All That Heaven Allows (1955)
Director: Douglas Sirk
Cast: Jane Wyman, Rock Hudson, Agnes Moorehead.
After the recent death of her rich, nice, successful, well loved husband, Cary Scott (Jane Wyman) falls for her earthy, young, simple, not rich, but rich in humanity, gardener, Ron Kirby (Rock Hudson).
Cary and Ron spend more time with each other, fall more in love with each other, and decide that they should get married. But the gossip of the town begins, and with it begins interference and lies of those who do not agree with their relationship.
Almost everybody in their Society-Country Club-Petty-Poisonous town, even including her late teen children, is against the union. And in their selfish way make their protests know and, try to stop Cary and Ron’s wedding from transpiring.
Another wonderful Douglas Sirk Melodrama, about people, they way they live their life’s, and their love’s. Using the same primary actors as in Sirk’s “Magnificent Obsession, 1954” (Magnificent Obsession is probably the best Sirk film I have ever had the good fortune too see, and one of the most wonderful and life affirming films ever! All That Heaven Allows comes a very close second). The combination of talented actors works wonderful as it did in Magnificent Obsession. Cary and Ron are wonderful together, and when you see them together you know that is how it is meant to be, if only it wasn’t for the town busy bodies interfering with their snide comments, and rattlesnake tongues.
A great study of love crossing the class divide, and being subjected to selfishness, society gossip, and stubbornness on both sides, all along the way.
Cary falls in love with Ron’s’ simple, down to earth, no nonsense personality. But almost gets him to change all of that so he will be accepted by the society she grew up in, and lives in. Which of course would totally eliminate all of the traits in him, which she fell in love with in the first place!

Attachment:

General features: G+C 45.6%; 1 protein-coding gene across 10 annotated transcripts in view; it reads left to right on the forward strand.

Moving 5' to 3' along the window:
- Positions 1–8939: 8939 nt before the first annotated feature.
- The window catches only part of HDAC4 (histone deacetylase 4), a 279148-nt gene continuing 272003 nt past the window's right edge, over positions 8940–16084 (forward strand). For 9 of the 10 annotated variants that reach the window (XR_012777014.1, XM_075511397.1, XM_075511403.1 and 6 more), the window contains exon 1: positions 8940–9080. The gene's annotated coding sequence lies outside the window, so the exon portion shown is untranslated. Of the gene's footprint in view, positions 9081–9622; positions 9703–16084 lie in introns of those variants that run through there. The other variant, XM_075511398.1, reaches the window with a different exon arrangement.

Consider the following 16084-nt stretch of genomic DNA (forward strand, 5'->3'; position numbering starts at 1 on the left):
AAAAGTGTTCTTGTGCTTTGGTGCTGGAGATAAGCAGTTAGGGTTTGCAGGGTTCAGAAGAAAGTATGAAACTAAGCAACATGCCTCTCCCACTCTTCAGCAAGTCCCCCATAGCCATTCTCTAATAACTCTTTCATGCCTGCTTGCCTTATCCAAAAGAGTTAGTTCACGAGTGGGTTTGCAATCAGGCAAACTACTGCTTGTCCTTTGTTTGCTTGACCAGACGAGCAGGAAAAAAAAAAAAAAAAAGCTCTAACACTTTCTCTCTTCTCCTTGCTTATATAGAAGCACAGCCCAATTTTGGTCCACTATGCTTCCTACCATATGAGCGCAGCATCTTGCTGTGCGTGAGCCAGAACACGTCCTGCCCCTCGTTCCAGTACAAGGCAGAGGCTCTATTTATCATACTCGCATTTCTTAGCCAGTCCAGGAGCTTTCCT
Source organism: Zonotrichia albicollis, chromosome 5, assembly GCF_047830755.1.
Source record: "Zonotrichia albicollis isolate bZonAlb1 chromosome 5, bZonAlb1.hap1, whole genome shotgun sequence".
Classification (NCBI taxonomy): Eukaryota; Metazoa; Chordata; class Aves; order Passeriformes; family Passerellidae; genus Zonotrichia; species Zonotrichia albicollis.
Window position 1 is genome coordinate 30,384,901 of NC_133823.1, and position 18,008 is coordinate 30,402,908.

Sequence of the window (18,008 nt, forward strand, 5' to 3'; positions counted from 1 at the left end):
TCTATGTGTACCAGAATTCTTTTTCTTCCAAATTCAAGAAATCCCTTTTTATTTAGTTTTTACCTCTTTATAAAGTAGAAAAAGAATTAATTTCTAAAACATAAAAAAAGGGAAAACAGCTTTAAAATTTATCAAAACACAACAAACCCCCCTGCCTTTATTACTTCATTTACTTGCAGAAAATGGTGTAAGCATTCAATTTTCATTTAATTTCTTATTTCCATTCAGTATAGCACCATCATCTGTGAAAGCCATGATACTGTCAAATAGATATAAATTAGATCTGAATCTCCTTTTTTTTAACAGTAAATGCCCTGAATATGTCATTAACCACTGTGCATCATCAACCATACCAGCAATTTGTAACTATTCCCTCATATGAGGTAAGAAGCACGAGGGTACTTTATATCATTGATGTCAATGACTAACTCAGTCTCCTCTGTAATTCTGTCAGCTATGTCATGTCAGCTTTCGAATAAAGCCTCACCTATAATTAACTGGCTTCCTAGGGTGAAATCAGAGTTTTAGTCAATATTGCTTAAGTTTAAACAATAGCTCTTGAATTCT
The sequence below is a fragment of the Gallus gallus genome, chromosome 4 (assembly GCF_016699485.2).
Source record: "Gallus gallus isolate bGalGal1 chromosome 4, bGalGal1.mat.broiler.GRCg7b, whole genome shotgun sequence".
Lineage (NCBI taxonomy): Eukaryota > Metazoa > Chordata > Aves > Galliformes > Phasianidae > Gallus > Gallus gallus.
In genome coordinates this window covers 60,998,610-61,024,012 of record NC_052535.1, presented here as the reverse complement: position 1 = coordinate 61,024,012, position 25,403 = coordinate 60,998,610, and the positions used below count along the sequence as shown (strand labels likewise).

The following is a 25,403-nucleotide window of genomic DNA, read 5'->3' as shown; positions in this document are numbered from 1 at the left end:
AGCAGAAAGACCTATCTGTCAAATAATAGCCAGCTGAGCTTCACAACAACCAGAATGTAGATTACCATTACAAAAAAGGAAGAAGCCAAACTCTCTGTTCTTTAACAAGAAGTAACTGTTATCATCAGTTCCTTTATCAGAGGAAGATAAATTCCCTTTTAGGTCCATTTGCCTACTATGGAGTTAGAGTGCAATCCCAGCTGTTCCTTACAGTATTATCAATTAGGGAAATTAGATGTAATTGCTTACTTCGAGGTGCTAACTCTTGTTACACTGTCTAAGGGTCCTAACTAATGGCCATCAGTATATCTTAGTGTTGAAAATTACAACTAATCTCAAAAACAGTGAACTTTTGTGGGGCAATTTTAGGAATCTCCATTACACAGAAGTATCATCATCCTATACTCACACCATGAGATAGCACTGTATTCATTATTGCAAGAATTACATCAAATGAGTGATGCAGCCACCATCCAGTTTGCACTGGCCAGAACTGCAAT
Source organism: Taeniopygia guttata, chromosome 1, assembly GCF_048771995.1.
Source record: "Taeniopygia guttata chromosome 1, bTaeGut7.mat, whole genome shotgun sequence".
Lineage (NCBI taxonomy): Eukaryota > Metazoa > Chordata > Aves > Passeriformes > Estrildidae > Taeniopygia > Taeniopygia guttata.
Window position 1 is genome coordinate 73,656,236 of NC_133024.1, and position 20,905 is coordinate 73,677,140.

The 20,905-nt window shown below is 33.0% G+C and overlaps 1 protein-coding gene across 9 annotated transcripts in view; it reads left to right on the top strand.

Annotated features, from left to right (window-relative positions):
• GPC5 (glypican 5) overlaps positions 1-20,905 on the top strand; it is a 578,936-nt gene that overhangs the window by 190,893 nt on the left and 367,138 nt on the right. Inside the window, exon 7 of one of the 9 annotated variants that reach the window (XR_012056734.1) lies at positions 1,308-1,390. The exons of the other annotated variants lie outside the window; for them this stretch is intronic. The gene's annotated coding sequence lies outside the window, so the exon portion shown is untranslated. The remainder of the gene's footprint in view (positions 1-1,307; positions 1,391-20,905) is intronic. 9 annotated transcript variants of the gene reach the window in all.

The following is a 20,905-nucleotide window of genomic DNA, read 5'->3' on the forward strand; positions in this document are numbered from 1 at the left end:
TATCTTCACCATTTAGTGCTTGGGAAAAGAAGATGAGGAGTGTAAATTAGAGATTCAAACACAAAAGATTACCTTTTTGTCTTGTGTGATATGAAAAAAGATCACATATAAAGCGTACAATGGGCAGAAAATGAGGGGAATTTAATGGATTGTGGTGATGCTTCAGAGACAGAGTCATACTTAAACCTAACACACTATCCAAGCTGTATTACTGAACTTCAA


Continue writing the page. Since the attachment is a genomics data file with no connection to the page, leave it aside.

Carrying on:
Of all the people in Cary’s society, against their union, her two selfish children are the worst offenders. Adults themselves, and almost ready to fully embark on their own courses of life, they finally, through their selfishness, force Cary into choosing between themselves and Ron. Both of them using selfish, nonsensical reasons as to why their mother should not have this relationship, and completely forgetting about it, when a few months later they are ready to leave her behind, by herself, totally forgetting they had recently trashed he love life.
Full of beautiful painterly scenes, and good music, timed for emotional response to the second. You sympathize with Cary and Ron all they way through. Throwing your indignation at the towns interference at the screen, praying that they will come through, and come together again. And as this is Douglas Sirk, all is for reason, and there are lessons to be learnt in humanity, fairness and love.
If you like this you will love Magnificent Obsession! And if you love Magnificent Obsession you will like this!
Review by Giovanni Pistachio, Giovanni can be contacted at: –
© Owned Giovanni Pistachio.